Dr. Cori Poffenberger is Director of Faculty Development and Wellness for the Department of Emergency Medicine at Stanford. She obtained her undergraduate degree from Stanford, then moved to Nashville for medical school at Vanderbilt. She went on to complete her Emergency Medicine residency as well as her Ultrasound fellowship at Harbor-UCLA. She stayed at Harbor as faculty and Medical Director for 4 years before returning to Stanford. Dr. Poffenberger’s professional interests include faculty development, physician wellness, and diversity and inclusion, specifically related to disability. She is interested in developing more comprehensive education around disability for medical students, residents, and faculty, and how physician training around disability can impact patient care. She joined SMAC because she believes that disability is a part of human diversity, and is passionate about advocating for accessibility and equity for those with disabilities at Stanford.
I am Professor of Anesthesiologist, Perioperative and Pain Medicine, and the Chief of the Regional Anesthesia and Acute Pain Medicine Division at Stanford. I have always valued diversity and inclusion as it raises our community to a higher level of humanity and productivity. (Dis)ability represents the ultimate form of difference, often forgotten, and SMAC has the mission to promote this valuable group of our community. For those reasons, I proudly joined SMAC.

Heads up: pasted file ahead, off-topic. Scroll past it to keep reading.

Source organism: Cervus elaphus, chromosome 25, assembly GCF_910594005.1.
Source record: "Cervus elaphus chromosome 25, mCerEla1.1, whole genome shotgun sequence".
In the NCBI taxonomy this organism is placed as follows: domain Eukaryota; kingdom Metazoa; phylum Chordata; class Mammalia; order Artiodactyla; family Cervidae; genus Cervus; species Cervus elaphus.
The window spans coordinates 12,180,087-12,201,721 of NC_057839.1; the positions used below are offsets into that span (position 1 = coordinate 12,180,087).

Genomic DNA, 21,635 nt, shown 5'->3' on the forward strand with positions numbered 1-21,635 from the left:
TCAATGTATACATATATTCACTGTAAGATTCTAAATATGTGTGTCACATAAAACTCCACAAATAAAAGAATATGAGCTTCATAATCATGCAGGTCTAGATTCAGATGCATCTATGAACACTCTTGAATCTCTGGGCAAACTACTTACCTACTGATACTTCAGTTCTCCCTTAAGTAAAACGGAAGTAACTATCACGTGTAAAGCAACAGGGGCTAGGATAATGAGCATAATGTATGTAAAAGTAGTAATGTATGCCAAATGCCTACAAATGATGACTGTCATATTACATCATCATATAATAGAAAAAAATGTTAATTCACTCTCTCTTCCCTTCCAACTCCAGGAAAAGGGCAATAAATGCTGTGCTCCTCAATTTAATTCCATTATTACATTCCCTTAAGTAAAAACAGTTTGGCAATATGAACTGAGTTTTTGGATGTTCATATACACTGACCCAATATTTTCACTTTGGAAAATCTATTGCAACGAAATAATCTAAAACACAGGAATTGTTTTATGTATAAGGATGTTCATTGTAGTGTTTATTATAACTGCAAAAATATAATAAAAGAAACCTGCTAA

Khristian Erich Bauer-Rowe is currently a second year medical student at Stanford School of Medicine originally from Puerto Rico. He was diagnosed with ulcerative colitis during high school, which has inspired him to advocate for individuals with chronic illness and disabilities. He hopes to foster greater awareness and conversations about these causes in the field of medicine.
SMAC Director of Event Planning and Marketing
Anne Kuwabara (Physical Medicine and Rehabilitation)
Dr. Anne Kuwabara is a passionate advocate for cultivating an inclusive and accessible environment throughout the healthcare system. Disability affects all of our lives in some form. By providing opportunities for all, we can more effectively collaborate in devising feasible plans to improve health and quality of life for all. Through Stanford Medicine Abilities Coalition, she looks forward to realizing this vision.
Dr. Kuwabara is currently a Physical Medicine Rehabilitation resident at Stanford. She completed her medical training at the Johns Hopkins University School of Medicine. During this period, Dr. Kuwabara founded the first Physical Medicine and Rehabilitation interest group to advocate for the field and its patients. Within the Doctors for America organization, she served as the Maryland State Leader to improve healthcare access through insurance provision. To improve provision of care, she investigated patient outcomes in multiple orthopedic surgery and pain management studies.